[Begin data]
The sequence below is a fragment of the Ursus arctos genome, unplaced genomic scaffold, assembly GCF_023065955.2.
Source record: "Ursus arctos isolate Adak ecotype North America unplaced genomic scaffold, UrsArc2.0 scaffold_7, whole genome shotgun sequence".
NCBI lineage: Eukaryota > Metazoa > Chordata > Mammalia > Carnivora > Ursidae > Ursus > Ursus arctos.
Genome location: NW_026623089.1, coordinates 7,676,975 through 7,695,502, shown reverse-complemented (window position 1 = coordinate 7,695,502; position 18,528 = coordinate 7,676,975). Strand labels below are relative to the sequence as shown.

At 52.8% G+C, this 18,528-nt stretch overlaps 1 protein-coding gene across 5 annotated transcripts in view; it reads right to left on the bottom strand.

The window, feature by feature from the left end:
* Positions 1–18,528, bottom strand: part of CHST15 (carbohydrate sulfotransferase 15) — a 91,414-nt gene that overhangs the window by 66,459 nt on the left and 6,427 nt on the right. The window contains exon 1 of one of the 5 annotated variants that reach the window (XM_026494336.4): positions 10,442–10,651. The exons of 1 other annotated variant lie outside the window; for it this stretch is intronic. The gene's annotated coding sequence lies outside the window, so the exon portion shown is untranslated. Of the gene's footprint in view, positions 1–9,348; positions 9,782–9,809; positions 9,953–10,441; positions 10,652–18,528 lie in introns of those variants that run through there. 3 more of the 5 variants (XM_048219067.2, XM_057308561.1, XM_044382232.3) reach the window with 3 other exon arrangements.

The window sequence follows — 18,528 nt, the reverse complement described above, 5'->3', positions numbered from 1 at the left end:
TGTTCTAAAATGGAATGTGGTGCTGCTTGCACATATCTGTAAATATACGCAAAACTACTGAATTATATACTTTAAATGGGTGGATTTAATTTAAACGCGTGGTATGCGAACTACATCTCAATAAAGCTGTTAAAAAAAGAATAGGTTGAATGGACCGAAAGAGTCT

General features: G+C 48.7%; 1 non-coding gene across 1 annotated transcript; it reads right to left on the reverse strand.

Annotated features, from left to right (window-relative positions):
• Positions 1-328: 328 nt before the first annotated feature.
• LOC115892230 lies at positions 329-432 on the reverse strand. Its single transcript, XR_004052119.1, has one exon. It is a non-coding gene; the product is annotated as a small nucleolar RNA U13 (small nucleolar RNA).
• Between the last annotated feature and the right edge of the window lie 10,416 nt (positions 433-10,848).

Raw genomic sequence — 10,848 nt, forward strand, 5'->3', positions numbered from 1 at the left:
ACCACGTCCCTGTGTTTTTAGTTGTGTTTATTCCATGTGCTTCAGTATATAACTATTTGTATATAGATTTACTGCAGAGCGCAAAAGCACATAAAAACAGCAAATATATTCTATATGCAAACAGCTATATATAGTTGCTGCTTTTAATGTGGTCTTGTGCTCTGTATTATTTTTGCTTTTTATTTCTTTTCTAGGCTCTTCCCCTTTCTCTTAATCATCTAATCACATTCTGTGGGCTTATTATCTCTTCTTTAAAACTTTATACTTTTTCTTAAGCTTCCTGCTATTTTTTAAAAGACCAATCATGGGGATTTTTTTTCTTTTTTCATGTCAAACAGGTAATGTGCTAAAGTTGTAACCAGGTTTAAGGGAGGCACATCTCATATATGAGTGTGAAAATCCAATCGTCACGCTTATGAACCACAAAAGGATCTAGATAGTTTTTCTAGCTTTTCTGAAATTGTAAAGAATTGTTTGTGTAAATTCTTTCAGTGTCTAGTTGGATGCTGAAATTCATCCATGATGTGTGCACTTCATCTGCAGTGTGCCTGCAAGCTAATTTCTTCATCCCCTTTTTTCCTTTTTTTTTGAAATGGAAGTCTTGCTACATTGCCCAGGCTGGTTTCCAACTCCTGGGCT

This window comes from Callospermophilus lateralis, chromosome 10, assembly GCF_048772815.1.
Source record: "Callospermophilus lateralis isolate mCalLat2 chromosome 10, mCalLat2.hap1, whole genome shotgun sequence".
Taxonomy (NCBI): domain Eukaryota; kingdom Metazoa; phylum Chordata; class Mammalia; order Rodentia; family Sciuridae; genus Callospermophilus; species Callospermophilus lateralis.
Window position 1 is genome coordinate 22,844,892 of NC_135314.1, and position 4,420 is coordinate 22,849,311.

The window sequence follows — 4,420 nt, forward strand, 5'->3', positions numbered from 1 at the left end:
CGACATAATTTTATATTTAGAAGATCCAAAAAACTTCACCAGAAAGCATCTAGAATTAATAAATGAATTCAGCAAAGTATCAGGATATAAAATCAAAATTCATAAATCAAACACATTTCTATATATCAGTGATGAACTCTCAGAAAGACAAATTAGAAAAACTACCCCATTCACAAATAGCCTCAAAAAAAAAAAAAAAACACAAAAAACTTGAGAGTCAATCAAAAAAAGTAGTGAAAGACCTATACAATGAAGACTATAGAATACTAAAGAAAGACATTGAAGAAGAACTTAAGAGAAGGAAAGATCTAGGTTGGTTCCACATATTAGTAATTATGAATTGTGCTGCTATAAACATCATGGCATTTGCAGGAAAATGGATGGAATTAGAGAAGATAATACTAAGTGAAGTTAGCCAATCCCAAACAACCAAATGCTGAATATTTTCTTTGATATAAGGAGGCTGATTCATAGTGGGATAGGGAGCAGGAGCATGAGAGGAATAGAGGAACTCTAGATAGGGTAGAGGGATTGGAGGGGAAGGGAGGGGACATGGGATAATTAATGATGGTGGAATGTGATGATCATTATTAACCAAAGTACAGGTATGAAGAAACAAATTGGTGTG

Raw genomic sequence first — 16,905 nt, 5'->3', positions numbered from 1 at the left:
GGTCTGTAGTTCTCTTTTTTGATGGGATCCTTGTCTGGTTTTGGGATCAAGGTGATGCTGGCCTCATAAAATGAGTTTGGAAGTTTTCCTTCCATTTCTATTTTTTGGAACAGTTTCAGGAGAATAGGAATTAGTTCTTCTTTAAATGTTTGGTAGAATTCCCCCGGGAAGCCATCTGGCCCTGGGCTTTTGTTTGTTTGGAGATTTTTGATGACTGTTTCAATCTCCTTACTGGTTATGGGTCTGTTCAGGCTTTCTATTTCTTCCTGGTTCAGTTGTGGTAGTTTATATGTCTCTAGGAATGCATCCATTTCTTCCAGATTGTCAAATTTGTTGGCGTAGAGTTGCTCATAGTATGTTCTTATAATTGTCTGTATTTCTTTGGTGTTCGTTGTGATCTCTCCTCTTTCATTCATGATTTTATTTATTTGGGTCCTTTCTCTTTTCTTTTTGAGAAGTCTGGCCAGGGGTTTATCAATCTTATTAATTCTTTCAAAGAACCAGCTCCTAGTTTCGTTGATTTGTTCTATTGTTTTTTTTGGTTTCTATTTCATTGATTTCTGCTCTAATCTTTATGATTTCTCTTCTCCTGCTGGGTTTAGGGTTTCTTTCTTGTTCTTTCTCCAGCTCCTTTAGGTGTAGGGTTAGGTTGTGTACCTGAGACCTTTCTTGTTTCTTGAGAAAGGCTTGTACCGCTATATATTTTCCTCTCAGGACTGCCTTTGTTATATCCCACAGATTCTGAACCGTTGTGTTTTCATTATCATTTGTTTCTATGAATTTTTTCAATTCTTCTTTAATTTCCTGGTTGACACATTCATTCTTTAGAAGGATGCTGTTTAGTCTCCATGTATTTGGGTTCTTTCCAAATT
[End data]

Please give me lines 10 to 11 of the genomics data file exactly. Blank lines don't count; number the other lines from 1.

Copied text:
General features: G+C 48.7%; 1 non-coding gene across 1 annotated transcript; it reads right to left on the reverse strand.

Annotated features, from left to right (window-relative positions):